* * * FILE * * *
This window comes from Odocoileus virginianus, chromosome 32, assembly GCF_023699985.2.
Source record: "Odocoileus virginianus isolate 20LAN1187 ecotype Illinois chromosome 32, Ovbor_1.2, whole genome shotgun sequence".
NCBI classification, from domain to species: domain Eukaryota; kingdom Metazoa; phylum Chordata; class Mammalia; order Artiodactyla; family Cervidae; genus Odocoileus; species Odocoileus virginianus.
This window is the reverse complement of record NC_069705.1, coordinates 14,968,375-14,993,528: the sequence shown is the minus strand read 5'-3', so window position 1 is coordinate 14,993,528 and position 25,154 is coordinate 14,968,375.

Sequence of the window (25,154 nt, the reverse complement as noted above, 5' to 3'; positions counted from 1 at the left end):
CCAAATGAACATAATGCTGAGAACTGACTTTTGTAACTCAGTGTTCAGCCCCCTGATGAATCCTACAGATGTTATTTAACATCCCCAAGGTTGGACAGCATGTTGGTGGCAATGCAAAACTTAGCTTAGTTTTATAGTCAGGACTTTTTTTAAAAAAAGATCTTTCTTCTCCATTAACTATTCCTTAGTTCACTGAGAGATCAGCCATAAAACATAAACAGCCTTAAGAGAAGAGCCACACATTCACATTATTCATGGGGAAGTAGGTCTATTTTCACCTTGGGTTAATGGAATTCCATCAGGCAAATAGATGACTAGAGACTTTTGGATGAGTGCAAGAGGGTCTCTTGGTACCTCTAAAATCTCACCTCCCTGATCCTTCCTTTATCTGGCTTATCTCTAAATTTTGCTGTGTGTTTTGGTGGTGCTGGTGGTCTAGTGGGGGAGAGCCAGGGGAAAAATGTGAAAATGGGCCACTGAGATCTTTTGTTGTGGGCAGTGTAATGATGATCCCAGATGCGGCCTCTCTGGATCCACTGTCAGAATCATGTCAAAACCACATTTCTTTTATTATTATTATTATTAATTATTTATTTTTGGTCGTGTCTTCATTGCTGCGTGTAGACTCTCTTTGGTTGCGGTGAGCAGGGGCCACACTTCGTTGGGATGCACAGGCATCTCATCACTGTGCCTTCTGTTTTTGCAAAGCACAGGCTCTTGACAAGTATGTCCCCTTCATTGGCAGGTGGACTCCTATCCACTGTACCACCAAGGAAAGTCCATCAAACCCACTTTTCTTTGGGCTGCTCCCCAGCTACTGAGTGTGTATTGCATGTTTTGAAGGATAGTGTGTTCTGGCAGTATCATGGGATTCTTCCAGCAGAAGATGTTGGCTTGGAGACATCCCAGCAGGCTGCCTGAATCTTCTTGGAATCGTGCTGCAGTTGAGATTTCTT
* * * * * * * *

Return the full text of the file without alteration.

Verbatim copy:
This window comes from Odocoileus virginianus, chromosome 32, assembly GCF_023699985.2.
Source record: "Odocoileus virginianus isolate 20LAN1187 ecotype Illinois chromosome 32, Ovbor_1.2, whole genome shotgun sequence".
NCBI classification, from domain to species: domain Eukaryota; kingdom Metazoa; phylum Chordata; class Mammalia; order Artiodactyla; family Cervidae; genus Odocoileus; species Odocoileus virginianus.
This window is the reverse complement of record NC_069705.1, coordinates 14,968,375-14,993,528: the sequence shown is the minus strand read 5'-3', so window position 1 is coordinate 14,993,528 and position 25,154 is coordinate 14,968,375.

Sequence of the window (25,154 nt, the reverse complement as noted above, 5' to 3'; positions counted from 1 at the left end):
CCAAATGAACATAATGCTGAGAACTGACTTTTGTAACTCAGTGTTCAGCCCCCTGATGAATCCTACAGATGTTATTTAACATCCCCAAGGTTGGACAGCATGTTGGTGGCAATGCAAAACTTAGCTTAGTTTTATAGTCAGGACTTTTTTTAAAAAAAGATCTTTCTTCTCCATTAACTATTCCTTAGTTCACTGAGAGATCAGCCATAAAACATAAACAGCCTTAAGAGAAGAGCCACACATTCACATTATTCATGGGGAAGTAGGTCTATTTTCACCTTGGGTTAATGGAATTCCATCAGGCAAATAGATGACTAGAGACTTTTGGATGAGTGCAAGAGGGTCTCTTGGTACCTCTAAAATCTCACCTCCCTGATCCTTCCTTTATCTGGCTTATCTCTAAATTTTGCTGTGTGTTTTGGTGGTGCTGGTGGTCTAGTGGGGGAGAGCCAGGGGAAAAATGTGAAAATGGGCCACTGAGATCTTTTGTTGTGGGCAGTGTAATGATGATCCCAGATGCGGCCTCTCTGGATCCACTGTCAGAATCATGTCAAAACCACATTTCTTTTATTATTATTATTATTAATTATTTATTTTTGGTCGTGTCTTCATTGCTGCGTGTAGACTCTCTTTGGTTGCGGTGAGCAGGGGCCACACTTCGTTGGGATGCACAGGCATCTCATCACTGTGCCTTCTGTTTTTGCAAAGCACAGGCTCTTGACAAGTATGTCCCCTTCATTGGCAGGTGGACTCCTATCCACTGTACCACCAAGGAAAGTCCATCAAACCCACTTTTCTTTGGGCTGCTCCCCAGCTACTGAGTGTGTATTGCATGTTTTGAAGGATAGTGTGTTCTGGCAGTATCATGGGATTCTTCCAGCAGAAGATGTTGGCTTGGAGACATCCCAGCAGGCTGCCTGAATCTTCTTGGAATCGTGCTGCAGTTGAGATTTCTT